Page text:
Australian lawmakers are tiring in their losing battle with offshore sites, says gaming consultant, Sudhir Kale – and “it’s only a matter of time” before online gambling becomes legal.
The reality of enforcing a black online gambling market is becoming ever
more apparent in Australia, says Sudhir Kale, professor of marketing and founder of GamePlan Consultants – who predicts it’s only a matter of time before the government changes tack.
What began two years ago with updates to the country’s 2001 Interactive Gambling Act spiralled into a new regime where anyone operating online casino or online poker without a licence would be barred – and potentially blacklisted. Yet without offering firms provisions for obtaining a licence the legislation effectively created a thriving black market in the world’s most gamble prone jurisdiction. While it has had the effect of driving out some of the bigger brands (such as PokerStars or 888) for whom blacklisting would jeopardise licences else- where – many still remain. For Kale, there is little evidence that the policy has done anything to stop gambling, rather it has pushed revenues underground and offshore.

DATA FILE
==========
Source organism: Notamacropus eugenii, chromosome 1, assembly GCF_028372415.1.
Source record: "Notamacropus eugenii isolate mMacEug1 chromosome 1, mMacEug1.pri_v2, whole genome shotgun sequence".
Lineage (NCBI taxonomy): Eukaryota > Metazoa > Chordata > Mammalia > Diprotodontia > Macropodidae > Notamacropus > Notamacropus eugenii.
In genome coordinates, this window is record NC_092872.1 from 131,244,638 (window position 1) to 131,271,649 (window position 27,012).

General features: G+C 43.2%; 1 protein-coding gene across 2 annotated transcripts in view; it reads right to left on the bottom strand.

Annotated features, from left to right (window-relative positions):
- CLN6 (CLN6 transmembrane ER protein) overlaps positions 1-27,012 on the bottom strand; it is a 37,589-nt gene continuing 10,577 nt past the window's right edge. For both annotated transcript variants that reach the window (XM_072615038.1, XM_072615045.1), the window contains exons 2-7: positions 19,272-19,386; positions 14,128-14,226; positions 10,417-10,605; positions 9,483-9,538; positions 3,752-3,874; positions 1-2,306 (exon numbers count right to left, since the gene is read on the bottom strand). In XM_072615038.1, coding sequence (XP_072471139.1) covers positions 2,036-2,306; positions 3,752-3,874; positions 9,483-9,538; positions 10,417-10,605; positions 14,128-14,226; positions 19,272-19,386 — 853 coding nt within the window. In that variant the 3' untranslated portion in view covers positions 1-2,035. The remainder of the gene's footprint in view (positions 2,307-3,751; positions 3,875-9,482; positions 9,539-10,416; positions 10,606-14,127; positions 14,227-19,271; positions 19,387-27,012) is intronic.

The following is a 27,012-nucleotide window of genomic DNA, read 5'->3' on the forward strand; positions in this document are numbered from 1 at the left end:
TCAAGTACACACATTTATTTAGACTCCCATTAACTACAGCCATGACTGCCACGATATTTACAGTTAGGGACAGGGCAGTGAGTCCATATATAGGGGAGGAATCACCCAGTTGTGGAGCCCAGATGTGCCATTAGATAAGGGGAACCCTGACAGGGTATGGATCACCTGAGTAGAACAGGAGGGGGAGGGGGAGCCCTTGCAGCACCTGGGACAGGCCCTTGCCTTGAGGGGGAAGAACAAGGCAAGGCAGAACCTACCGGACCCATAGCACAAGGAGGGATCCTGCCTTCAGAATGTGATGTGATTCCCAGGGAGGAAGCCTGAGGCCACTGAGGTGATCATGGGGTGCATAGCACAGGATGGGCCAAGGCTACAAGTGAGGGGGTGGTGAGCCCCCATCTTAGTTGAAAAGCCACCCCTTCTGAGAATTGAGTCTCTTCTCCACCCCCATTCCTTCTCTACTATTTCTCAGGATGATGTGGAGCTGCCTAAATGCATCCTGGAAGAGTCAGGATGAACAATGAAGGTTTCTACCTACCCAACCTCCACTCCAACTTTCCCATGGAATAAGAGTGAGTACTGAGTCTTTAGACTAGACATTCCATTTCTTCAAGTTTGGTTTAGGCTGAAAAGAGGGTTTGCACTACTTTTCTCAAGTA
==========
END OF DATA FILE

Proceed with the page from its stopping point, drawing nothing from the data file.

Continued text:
The inability to enforce the ban is leading to evermore desperate measures among local governments. The country’s regulator, the Australian Communications and Media Authority, received 108 reports of violations last year alone, across 65 distinct URLs – or which only 19 were reprimanded.
This month the state of Western Australia imposed new measures to fine, not only the offshore operator but the resident who use them, A$2,500 (US$1,800), while awarding the regulator awarded “sweeping” new powers to issue them.
However more progressive factions are reportedly considering re-liberalisation measures as a better solution. Federal Sports Minister Bridget McKenzie is said to be keen on reversing Australia’s in-play betting ban – after reading a sports integrity report that argued it would result in less unregulated play.
With all the available evidence pointing to a ballooning black market for foreign firms, and huge opportunity costs for state treasurers – Kale says Aussie regulators might finally be “waking up to the reality of online gambling.”